OAHU, "The Gathering Place," is the third largest Hawaiian island and home to Honolulu, the state capitol. Honolulu was proclaimed the state capitol by King Kamehameha III in 1850 and began operating in 1905 as the County of Oahu before being renamed the City and County of Honolulu in 1907. It is the only American city founded by a monarch or ruler and is the site of the only palace in the United States.
The city and county of Honolulu encompasses all of Oahu and is governed by an elected mayor and nine city council members each representing a specific geographic district on the island. These districts are grouped together under larger regions commonly referred to as: Honolulu, East Oahu, Windward, North Shore, Leeward and Central. Real estate in Honolulu is some of the most popular in Oahu. Waikiki real estate is also highly sought after. Within these regions are various towns, communities and neighborhoods each with their own distinctive characteristics.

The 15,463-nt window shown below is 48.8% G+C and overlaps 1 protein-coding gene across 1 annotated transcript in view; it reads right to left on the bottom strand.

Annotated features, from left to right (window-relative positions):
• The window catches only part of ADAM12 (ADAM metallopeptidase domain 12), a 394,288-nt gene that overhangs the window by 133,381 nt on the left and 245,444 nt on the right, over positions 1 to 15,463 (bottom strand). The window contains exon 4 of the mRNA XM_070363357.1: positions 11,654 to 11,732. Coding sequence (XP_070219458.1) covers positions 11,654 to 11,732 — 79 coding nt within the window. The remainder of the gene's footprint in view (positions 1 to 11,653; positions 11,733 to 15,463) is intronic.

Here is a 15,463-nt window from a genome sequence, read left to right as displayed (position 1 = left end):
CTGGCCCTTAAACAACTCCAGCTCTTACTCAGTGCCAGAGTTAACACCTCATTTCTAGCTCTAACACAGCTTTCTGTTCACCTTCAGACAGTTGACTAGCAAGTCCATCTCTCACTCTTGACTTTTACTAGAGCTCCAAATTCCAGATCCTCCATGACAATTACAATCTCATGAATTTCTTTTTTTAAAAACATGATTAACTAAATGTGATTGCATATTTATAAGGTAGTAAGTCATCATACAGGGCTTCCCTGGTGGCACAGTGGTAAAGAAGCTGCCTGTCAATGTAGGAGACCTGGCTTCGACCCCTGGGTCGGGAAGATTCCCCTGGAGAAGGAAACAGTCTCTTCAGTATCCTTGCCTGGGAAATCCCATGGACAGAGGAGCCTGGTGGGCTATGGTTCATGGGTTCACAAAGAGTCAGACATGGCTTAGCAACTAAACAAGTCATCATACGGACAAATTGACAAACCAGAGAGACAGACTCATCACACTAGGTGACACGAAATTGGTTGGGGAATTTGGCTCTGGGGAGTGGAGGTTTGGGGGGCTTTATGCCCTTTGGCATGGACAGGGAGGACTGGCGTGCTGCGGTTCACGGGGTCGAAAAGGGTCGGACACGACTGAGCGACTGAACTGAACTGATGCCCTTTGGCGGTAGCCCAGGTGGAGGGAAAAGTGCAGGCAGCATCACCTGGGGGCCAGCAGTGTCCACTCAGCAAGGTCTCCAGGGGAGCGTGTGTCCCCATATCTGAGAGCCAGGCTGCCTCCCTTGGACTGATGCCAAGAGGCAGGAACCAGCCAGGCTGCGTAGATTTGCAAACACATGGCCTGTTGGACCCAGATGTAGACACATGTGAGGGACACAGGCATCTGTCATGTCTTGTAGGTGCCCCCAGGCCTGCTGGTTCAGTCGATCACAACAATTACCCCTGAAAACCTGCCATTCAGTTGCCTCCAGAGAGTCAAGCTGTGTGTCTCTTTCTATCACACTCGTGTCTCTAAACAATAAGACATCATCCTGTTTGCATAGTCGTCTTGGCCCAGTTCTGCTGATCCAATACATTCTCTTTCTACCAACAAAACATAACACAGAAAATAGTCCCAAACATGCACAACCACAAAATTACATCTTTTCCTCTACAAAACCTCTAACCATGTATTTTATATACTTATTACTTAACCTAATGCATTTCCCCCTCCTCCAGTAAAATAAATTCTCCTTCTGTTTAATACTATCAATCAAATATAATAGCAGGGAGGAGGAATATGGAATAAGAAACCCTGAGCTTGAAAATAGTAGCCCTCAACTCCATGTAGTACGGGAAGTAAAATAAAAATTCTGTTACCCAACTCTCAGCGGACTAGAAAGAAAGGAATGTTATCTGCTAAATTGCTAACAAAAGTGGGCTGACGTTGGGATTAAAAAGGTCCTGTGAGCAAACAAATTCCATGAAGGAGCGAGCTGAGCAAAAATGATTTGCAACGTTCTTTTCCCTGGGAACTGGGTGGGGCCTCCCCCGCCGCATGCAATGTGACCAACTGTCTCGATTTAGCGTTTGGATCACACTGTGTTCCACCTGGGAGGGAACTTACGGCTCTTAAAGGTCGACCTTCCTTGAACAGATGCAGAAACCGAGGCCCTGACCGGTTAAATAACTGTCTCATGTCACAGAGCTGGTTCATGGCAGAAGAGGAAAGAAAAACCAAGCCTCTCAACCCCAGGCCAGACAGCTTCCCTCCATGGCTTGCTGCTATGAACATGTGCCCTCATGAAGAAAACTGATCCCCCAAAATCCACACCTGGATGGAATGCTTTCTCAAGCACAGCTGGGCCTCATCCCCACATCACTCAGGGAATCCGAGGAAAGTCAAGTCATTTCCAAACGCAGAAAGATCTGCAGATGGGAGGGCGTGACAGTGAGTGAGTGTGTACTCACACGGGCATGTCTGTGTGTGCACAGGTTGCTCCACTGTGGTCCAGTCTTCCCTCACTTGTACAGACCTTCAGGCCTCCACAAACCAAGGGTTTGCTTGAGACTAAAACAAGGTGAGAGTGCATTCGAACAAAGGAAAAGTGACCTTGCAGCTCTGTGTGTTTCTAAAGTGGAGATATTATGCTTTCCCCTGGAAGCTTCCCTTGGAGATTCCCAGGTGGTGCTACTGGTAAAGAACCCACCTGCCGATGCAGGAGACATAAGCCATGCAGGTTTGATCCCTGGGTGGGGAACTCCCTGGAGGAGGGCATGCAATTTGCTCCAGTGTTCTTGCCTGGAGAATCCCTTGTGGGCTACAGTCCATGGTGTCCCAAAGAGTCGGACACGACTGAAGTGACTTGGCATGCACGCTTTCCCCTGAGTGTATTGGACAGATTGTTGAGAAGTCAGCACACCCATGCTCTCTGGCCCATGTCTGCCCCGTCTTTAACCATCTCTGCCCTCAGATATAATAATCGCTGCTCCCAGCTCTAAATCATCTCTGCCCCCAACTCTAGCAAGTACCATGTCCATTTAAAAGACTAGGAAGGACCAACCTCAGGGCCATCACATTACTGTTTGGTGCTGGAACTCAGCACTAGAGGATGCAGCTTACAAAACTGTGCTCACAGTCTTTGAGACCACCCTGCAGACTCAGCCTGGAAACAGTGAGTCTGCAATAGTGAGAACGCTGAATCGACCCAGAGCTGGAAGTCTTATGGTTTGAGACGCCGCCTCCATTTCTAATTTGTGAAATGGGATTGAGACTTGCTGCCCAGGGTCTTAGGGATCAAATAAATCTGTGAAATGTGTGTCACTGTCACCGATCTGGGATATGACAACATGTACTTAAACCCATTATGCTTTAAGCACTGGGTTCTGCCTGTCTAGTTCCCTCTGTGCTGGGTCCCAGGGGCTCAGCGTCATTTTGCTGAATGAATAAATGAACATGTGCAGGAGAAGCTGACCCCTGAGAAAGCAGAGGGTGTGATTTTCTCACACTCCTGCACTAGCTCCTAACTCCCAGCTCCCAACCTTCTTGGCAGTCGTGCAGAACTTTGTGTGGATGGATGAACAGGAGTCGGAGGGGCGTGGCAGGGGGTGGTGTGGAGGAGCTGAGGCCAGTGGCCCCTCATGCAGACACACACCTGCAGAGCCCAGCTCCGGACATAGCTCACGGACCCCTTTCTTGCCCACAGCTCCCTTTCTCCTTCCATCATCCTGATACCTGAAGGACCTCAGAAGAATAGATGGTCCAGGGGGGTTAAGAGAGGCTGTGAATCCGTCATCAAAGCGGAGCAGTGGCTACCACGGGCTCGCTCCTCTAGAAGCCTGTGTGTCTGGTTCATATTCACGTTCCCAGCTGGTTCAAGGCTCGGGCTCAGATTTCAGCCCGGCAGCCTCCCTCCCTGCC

According to the 2000 census Oahu had a population of 876,156, which at the time represented approximately 72 percent of the people of the state. The 2000 census also shows there was a total of 460,542 housing units in the state. The Oahu real estate market is very robust. The state's median resale value for a single family home was $265,000 and $139,000 for a condominium.
When planning a trip around the island it can be useful to know that residents and the local media have a special language for indicating direction. For example, "mauka" is toward the mountains, "makai" is toward the sea, "Ewa" is in the direction of Ewa town, "Diamond Head" is toward that famous Waikiki landmark, and "Koko Head" is toward the location of that crater. Familiar phrases are, "passing showers in the windward mauka area" or "heavy traffic on the H-1 in the Ewa direction."